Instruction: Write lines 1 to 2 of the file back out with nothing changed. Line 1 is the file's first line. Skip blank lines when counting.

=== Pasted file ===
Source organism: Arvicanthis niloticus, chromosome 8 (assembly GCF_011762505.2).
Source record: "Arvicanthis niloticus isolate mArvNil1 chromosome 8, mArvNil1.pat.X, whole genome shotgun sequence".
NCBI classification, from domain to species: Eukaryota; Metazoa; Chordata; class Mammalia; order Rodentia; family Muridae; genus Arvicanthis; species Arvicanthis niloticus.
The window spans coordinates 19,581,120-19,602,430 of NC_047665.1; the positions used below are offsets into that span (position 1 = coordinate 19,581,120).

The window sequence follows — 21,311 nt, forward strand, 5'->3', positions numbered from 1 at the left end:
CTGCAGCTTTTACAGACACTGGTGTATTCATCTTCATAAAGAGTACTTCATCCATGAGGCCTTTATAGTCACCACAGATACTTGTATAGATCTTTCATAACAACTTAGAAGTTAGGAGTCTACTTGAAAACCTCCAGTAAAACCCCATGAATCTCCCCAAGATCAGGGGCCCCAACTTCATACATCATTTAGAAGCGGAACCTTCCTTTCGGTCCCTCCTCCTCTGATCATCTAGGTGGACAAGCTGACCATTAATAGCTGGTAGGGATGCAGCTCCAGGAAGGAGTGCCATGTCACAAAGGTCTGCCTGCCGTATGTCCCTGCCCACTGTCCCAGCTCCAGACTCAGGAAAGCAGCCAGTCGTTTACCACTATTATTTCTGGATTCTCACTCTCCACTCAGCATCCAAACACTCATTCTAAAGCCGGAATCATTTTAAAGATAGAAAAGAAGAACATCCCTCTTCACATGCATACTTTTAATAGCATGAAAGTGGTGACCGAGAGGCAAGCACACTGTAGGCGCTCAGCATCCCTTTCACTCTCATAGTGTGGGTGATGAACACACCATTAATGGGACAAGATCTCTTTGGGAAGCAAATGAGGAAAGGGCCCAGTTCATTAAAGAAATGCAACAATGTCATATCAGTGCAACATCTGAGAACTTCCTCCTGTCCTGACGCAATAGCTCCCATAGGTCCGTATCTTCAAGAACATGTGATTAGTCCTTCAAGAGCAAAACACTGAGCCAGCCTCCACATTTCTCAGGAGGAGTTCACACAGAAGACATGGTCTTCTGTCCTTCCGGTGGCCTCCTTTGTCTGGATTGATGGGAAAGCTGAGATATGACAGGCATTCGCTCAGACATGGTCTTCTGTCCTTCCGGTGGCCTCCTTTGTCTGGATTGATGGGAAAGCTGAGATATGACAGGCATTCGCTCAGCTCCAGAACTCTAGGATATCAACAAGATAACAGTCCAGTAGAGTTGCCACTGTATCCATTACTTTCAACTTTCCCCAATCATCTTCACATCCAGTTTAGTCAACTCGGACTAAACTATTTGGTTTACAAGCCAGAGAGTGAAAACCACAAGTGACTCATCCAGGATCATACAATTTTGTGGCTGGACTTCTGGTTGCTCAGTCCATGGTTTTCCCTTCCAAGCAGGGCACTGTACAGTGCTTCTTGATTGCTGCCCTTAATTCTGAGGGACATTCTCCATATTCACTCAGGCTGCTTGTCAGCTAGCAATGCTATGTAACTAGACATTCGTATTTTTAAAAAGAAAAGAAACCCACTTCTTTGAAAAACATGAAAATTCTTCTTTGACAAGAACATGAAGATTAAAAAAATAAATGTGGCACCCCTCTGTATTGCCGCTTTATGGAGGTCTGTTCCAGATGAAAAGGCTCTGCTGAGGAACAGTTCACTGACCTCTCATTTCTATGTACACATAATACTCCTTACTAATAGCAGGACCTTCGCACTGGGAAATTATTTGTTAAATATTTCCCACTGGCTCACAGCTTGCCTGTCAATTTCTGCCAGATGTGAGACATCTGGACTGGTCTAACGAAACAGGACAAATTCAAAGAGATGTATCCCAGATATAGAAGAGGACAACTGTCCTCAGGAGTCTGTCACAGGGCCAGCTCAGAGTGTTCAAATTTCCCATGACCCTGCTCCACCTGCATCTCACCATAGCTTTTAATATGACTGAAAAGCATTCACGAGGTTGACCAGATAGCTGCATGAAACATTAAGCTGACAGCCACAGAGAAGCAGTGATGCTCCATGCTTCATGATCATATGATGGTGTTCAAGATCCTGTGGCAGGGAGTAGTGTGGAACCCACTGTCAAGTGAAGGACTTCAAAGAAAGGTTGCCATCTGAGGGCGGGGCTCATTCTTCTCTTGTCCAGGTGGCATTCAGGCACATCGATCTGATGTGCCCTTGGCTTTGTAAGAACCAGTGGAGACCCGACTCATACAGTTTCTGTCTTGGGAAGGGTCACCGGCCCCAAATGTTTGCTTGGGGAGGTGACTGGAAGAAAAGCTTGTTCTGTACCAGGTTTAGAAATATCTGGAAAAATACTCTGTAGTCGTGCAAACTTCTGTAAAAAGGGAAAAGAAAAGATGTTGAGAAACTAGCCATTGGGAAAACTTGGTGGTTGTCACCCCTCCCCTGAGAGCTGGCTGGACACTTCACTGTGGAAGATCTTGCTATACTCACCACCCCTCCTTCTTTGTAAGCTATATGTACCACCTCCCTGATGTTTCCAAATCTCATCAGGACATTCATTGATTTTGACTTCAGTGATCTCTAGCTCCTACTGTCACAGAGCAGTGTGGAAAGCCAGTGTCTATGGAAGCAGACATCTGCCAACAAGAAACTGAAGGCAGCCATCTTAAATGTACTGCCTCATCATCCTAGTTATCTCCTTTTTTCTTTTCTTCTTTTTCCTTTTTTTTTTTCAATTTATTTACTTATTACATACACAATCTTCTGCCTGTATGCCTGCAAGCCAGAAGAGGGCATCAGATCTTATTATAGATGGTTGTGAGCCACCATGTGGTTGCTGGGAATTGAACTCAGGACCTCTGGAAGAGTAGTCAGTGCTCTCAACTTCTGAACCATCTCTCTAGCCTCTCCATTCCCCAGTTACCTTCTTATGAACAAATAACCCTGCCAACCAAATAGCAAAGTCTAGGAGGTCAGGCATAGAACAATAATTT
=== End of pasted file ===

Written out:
Source organism: Arvicanthis niloticus, chromosome 8 (assembly GCF_011762505.2).
Source record: "Arvicanthis niloticus isolate mArvNil1 chromosome 8, mArvNil1.pat.X, whole genome shotgun sequence".